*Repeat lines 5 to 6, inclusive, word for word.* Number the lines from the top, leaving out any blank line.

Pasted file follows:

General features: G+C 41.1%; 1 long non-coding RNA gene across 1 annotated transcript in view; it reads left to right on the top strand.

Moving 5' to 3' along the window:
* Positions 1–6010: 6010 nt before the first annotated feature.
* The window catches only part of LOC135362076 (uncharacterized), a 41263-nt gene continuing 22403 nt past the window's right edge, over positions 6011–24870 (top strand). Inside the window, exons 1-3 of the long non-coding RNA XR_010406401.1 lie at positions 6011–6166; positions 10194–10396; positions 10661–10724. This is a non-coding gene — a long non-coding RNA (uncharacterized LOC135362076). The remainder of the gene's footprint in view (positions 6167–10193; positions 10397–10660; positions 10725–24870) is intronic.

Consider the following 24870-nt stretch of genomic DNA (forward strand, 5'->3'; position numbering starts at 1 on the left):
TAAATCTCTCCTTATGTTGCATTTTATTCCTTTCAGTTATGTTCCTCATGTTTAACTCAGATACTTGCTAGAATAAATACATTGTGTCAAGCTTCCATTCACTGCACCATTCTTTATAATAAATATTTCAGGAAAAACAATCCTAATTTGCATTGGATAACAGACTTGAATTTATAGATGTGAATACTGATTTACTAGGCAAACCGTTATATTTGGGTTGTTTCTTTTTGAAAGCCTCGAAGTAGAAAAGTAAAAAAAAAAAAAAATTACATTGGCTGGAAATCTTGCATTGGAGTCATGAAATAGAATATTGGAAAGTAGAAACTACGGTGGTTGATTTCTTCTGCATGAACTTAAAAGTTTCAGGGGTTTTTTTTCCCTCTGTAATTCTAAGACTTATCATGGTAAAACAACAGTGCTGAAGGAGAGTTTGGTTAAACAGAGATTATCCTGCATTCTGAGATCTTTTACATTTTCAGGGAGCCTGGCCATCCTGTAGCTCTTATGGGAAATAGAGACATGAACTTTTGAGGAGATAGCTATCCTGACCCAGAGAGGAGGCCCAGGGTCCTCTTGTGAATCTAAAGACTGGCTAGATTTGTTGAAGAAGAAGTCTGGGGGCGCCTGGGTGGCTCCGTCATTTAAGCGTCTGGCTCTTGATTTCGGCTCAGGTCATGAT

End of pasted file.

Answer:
Consider the following 24870-nt stretch of genomic DNA (forward strand, 5'->3'; position numbering starts at 1 on the left):
TAAATCTCTCCTTATGTTGCATTTTATTCCTTTCAGTTATGTTCCTCATGTTTAACTCAGATACTTGCTAGAATAAATACATTGTGTCAAGCTTCCATTCACTGCACCATTCTTTATAATAAATATTTCAGGAAAAACAATCCTAATTTGCATTGGATAACAGACTTGAATTTATAGATGTGAATACTGATTTACTAGGCAAACCGTTATATTTGGGTTGTTTCTTTTTGAAAGCCTCGAAGTAGAAAAGTAAAAAAAAAAAAAAATTACATTGGCTGGAAATCTTGCATTGGAGTCATGAAATAGAATATTGGAAAGTAGAAACTACGGTGGTTGATTTCTTCTGCATGAACTTAAAAGTTTCAGGGGTTTTTTTTCCCTCTGTAATTCTAAGACTTATCATGGTAAAACAACAGTGCTGAAGGAGAGTTTGGTTAAACAGAGATTATCCTGCATTCTGAGATCTTTTACATTTTCAGGGAGCCTGGCCATCCTGTAGCTCTTATGGGAAATAGAGACATGAACTTTTGAGGAGATAGCTATCCTGACCCAGAGAGGAGGCCCAGGGTCCTCTTGTGAATCTAAAGACTGGCTAGATTTGTTGAAGAAGAAGTCTGGGGGCGCCTGGGTGGCTCCGTCATTTAAGCGTCTGGCTCTTGATTTCGGCTCAGGTCATGAT